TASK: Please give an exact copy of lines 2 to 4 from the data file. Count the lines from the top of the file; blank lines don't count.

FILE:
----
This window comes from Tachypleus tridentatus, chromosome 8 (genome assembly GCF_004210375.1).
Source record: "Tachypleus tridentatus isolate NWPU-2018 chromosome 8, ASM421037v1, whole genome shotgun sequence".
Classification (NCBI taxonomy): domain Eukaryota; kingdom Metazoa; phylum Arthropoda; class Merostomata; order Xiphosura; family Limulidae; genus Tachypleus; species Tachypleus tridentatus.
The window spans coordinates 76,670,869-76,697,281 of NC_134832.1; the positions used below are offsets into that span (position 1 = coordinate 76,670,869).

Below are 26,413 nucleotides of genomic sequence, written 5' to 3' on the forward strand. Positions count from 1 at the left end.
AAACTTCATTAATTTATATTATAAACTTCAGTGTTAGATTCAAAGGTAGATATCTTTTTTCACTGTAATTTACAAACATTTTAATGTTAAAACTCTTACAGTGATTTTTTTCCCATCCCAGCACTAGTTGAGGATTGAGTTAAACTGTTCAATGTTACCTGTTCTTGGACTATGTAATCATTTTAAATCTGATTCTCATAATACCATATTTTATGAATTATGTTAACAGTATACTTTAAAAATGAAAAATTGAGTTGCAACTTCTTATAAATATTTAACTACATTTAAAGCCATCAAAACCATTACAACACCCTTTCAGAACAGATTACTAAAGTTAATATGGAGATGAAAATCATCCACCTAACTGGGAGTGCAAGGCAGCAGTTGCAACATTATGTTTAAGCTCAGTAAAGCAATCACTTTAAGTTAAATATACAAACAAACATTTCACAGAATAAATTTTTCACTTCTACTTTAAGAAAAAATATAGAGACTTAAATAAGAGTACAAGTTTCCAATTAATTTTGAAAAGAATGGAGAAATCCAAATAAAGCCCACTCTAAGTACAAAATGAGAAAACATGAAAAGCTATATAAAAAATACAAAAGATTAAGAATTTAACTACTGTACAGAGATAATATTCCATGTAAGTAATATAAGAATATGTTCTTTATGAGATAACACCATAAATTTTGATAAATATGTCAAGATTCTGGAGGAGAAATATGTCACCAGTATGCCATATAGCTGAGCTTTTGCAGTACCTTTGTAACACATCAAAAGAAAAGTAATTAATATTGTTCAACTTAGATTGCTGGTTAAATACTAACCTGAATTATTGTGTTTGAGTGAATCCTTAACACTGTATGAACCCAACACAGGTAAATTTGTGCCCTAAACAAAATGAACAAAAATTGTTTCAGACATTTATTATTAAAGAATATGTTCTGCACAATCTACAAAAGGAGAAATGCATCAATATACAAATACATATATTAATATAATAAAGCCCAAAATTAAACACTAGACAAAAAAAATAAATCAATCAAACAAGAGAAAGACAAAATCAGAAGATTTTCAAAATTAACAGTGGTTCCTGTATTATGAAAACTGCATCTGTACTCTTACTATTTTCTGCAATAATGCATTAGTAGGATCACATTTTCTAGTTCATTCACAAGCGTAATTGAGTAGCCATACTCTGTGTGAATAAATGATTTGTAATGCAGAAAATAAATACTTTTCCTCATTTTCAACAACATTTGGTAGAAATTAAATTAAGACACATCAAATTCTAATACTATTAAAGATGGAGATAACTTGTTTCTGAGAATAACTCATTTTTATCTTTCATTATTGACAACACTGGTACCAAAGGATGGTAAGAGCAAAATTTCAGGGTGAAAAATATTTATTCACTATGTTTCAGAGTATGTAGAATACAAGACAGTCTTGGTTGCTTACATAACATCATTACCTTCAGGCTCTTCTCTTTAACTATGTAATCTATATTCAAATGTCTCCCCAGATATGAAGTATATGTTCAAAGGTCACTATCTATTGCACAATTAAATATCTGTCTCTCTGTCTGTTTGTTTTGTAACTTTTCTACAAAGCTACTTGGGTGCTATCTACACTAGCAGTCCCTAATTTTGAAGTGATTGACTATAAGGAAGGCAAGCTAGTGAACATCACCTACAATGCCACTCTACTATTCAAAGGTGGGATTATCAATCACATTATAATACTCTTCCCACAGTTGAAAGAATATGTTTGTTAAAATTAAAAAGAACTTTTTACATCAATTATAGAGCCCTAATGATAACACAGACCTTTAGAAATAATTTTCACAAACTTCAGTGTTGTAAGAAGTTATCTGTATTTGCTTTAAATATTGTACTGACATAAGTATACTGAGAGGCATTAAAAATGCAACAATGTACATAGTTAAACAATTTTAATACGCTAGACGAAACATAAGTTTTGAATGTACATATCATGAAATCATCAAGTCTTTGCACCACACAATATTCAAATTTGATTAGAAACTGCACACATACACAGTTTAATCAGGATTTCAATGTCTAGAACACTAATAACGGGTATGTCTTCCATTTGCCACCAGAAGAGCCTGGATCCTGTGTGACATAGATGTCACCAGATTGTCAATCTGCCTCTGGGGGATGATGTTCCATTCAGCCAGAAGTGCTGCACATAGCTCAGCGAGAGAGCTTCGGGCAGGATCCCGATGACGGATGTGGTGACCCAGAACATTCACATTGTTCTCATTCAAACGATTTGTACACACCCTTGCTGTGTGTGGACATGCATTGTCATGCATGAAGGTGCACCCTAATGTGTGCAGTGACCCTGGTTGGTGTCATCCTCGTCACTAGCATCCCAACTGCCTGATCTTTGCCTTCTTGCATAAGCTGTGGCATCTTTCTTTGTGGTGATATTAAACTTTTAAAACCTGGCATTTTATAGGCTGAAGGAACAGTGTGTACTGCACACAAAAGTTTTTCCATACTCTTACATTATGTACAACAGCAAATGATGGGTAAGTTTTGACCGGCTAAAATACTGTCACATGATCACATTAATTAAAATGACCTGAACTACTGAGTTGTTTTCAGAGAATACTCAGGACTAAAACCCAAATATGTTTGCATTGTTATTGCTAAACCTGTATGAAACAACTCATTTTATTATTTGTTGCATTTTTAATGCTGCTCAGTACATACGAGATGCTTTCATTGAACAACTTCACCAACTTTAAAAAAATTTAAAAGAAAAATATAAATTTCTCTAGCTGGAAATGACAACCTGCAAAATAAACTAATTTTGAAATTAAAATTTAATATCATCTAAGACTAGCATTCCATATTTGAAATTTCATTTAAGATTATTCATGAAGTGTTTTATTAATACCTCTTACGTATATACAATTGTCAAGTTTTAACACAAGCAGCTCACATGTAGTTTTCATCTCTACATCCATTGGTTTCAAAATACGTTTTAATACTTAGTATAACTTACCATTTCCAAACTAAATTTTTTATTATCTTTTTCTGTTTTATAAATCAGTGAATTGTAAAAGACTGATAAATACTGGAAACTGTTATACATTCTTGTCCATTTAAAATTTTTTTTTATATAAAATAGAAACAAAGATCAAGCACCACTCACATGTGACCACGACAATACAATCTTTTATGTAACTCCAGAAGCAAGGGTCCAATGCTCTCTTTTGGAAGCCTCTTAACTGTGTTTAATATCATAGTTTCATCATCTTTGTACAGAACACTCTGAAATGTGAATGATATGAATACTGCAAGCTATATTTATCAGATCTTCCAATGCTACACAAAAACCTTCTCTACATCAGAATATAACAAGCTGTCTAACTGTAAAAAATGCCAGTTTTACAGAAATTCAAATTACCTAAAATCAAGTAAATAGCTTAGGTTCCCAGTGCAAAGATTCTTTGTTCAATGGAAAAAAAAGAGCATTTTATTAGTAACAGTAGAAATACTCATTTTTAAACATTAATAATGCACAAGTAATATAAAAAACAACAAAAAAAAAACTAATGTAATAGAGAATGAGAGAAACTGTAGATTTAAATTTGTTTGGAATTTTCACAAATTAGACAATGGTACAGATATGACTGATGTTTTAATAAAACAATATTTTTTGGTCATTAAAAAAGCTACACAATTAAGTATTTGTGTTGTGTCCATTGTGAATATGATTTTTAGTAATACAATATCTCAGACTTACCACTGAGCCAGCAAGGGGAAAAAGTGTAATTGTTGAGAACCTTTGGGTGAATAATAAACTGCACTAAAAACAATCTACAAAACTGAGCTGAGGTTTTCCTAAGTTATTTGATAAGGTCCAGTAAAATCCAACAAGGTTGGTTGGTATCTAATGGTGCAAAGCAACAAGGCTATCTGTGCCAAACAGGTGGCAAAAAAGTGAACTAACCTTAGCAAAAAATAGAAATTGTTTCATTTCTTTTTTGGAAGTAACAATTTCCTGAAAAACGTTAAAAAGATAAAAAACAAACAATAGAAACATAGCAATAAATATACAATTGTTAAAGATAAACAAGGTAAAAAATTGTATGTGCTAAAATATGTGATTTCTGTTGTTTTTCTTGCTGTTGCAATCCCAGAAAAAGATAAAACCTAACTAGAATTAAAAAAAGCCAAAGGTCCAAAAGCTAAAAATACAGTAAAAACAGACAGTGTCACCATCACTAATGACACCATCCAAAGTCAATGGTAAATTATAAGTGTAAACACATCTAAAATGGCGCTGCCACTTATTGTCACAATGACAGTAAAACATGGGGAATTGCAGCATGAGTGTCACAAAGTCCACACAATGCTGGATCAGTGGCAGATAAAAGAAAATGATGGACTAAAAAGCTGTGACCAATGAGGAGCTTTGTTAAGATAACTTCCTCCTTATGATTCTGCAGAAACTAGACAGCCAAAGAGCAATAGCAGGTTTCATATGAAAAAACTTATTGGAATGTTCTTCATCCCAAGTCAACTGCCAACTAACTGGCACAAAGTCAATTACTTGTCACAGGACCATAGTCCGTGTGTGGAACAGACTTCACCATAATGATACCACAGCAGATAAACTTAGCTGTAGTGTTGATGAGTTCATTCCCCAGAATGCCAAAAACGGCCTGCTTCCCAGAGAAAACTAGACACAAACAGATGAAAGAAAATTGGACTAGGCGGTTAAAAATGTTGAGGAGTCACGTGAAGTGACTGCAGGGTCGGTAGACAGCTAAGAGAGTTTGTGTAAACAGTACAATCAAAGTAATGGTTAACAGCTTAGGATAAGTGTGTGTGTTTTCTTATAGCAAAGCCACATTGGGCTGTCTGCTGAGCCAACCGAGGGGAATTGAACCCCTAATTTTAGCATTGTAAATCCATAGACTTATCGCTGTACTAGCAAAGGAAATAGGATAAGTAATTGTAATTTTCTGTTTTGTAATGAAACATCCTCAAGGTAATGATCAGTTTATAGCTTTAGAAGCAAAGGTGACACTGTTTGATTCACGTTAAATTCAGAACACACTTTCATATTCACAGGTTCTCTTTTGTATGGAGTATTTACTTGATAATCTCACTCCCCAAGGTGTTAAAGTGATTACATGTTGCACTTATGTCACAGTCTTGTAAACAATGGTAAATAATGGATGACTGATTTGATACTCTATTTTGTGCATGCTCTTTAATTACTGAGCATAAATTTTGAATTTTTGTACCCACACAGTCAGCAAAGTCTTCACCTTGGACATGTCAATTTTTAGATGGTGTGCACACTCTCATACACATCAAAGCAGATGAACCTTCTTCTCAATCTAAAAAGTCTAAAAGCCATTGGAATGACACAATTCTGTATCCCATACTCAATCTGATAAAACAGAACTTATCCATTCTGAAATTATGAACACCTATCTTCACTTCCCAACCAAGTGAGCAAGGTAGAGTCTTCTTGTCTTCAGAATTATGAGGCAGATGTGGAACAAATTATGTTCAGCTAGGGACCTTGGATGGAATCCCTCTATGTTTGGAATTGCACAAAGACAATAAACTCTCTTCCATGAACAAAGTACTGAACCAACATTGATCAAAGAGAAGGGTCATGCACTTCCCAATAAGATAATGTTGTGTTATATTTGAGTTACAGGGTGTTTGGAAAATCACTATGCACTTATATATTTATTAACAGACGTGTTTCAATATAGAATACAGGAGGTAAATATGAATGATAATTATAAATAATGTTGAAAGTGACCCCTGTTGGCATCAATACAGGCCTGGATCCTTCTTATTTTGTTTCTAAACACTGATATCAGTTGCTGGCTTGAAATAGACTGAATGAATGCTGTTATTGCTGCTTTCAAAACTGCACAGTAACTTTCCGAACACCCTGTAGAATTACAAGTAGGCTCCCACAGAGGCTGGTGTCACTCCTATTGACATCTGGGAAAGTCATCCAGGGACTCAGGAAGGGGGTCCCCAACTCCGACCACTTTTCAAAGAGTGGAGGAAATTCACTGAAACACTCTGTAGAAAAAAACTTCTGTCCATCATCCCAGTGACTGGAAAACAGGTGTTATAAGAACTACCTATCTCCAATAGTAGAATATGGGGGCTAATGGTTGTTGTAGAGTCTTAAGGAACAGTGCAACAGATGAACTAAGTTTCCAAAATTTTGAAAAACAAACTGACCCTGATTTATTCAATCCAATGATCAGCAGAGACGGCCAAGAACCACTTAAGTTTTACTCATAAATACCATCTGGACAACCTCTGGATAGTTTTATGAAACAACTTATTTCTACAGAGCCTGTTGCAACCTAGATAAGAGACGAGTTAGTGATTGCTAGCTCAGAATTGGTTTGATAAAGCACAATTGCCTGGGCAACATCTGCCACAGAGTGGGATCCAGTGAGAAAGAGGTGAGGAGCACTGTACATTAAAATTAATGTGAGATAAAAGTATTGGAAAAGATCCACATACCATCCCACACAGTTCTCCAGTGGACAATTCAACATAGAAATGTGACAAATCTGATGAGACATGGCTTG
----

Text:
Source record: "Tachypleus tridentatus isolate NWPU-2018 chromosome 8, ASM421037v1, whole genome shotgun sequence".
Classification (NCBI taxonomy): domain Eukaryota; kingdom Metazoa; phylum Arthropoda; class Merostomata; order Xiphosura; family Limulidae; genus Tachypleus; species Tachypleus tridentatus.
The window spans coordinates 76,670,869-76,697,281 of NC_134832.1; the positions used below are offsets into that span (position 1 = coordinate 76,670,869).